Cross-Sectional

The binding of blood-borne estrogens in normal vegetarian and omnivorous women and the risk of breast cancer.

Serial blood samples were taken at two-hour intervals over a 24-hour period from 25 premenopausal vegetarians (12 vegans and 13 ovolactovegetarians) and from 21 omnivorous controls. All members of the former group had been on a vegetarian diet for a minimum of three years. The mean proportion of estradiol unbound to blood proteins was similar in both vegetarians (1.26%) and meat eaters (1.16%). However, the amount bound to albumin was significantly raised in vegetarians (50.1% vs.

Natural killer cells, vitamins, and other blood components of vegetarian and omnivorous men.

The study population consisted of male vegetarians (aged 28-50 years), who were recruited from the vegetarian cohort being followed by the Department of Epidemiology (German Cancer Research Center, Heidelberg, FRG), and the same number of age- and sex-matched controls from the personnel of the same center. Among the vitamins tested, only the level of carotene was significantly higher in vegetarians; the levels of vitamin A, K, and E were not elevated. Among the other blood parameters tested, only creatinine and glutamine-transferase levels were significantly lower in vegetarians.

Effect of dietary fiber on the vitamin B6 status among vegetarian and nonvegetarian elderly (Dutch nutrition surveillance system).

To obtain more insight into the effect of dietary fiber on vitamin B6 status among elderly people, we studied dietary interrelationships as well as associations between dietary intake and plasma pyridoxal-5'-phosphate (PLP) and cofactor stimulation of aspartate aminotransferase in erythrocytes (EAST-AC) among 441 nonvegetarian (aged 65-79) and 32 vegetarian elderly (aged 65-94). EAST-AC was found to be inversely related with intake of vitamin B6 and dietary fiber in bivariate regression analyses.

Long-term effects of a vegetarian diet on the nutritional status of elderly people (Dutch Nutrition Surveillance System).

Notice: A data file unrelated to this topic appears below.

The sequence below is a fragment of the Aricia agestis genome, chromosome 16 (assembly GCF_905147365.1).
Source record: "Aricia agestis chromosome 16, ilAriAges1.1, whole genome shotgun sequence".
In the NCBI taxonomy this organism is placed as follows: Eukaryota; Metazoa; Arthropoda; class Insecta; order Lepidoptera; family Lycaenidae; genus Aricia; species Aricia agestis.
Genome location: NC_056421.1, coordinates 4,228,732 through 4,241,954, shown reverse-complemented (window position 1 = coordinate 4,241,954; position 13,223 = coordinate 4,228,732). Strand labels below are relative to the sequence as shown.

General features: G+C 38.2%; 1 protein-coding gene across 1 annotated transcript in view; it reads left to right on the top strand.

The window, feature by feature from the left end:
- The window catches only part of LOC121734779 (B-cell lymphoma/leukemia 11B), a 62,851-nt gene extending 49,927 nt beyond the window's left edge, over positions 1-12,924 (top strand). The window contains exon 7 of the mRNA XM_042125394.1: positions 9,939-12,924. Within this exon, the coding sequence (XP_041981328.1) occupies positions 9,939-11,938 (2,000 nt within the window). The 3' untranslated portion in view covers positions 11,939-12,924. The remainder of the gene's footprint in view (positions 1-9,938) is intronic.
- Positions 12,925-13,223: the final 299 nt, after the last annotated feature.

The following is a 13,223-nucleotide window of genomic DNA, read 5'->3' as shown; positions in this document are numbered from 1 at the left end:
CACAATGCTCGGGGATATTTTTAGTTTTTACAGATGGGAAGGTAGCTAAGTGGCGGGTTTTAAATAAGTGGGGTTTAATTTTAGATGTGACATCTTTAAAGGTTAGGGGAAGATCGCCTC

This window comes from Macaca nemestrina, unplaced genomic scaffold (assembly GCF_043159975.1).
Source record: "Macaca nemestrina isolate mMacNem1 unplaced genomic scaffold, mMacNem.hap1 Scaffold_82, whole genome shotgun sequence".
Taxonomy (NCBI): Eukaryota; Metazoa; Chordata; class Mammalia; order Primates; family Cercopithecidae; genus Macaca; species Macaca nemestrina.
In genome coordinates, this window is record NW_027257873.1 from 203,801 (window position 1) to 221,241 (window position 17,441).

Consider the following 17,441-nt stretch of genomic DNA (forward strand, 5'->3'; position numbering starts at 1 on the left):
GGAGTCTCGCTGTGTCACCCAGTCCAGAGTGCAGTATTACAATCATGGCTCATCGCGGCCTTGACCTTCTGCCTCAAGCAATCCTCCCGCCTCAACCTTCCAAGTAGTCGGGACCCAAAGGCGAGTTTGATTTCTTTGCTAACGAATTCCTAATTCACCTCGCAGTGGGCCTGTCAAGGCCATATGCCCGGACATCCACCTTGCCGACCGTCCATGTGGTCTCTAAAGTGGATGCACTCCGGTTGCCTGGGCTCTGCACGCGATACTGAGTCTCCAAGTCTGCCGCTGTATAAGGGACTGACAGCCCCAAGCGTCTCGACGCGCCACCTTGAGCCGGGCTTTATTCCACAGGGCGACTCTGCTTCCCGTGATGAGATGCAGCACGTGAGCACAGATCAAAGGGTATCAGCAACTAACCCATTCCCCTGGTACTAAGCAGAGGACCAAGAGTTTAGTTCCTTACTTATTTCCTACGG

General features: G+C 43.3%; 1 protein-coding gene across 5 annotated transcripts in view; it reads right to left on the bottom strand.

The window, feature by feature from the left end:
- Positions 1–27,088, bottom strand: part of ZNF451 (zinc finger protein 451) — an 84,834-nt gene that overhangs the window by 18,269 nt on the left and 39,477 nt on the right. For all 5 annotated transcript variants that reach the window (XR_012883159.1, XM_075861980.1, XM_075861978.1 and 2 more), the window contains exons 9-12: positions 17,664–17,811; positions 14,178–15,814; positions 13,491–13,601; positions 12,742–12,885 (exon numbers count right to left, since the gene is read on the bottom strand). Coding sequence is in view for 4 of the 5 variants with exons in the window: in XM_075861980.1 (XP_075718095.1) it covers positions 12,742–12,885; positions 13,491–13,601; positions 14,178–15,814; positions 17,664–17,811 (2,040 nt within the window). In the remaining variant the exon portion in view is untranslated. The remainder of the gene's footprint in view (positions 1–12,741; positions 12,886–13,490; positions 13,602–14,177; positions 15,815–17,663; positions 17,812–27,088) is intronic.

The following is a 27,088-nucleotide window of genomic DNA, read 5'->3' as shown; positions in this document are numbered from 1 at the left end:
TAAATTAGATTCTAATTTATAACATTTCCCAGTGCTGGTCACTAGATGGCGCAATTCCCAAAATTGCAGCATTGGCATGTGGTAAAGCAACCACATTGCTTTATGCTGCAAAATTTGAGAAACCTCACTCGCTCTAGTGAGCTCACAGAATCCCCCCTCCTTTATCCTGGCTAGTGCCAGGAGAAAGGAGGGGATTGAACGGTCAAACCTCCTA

The health and nutritional status (anthropometry, and blood and urine biochemistry) of 44 Dutch apparently healthy vegetarians, aged 65-97 years, refraining from meat, fish, and poultry consumption, was assessed for insight into long-term consequences of ovo-lacto- or lacto-vegetarianism. The results indicate that in comparison to omnivorous elderly the vegetarian elderly (especially men) have aged successfully with respect to cardiovascular risk factors. In contrast, vegetarian elderly are at a higher risk for a marginal iron, zinc, and vitamin B12 status.

Hormone levels in vegetarian and nonvegetarian teenage girls: potential implications for breast cancer risk.

Between September 1984 and June 1985, a total of 75 adolescent girls, 35 vegetarians residing in a Seventh-Day Adventist school and 40 nonvegetarians residing in a private non-Adventist boarding school, underwent measurement of their plasma hormone levels in the follicular and luteal phase of their menstrual cycles as well as dietary intake measured by 3-day food records, medical history, height, and weight.

Fecapentaene excretion and fecal mutagenicity in relation to nutrient intake and fecal parameters in humans on omnivorous and vegetarian diets.

Fecapentaenes are strong fecal mutagenic compounds presumably occurring in the majority of Western human individuals, and are possibly essential initiators of colon carcinogenesis. Dietary factors have been shown to influence colorectal cancer risk and to modulate both fecal mutagenicity and fecapentaene concentrations. Therefore, in this study, excretion of fecapentaenes is determined in humans consuming either vegetarian or omnivorous diets. The results show that the most predominant fecapentaene forms are excreted in higher concentrations by vegetarians.

Quantitative determination of lignans and isoflavonoids in plasma of omnivorous and vegetarian women by isotope dilution gas chromatography-mass spectrometry

The first quantitative method for the determination of both lignans and isoflavonoid phytoestrogens in plasma is presented. Using ion-exchange chromatography the diphenols are separated into two fractions 1) the biologically "active" fraction containing the free compounds + mono- and disulfates and 2) the biologically "inactive" fraction containing the mono- and diglucuronides and the sulfoglucuronides. After hydrolysis the fractions are further purified by solid phase extraction and ion exchange chromatography.

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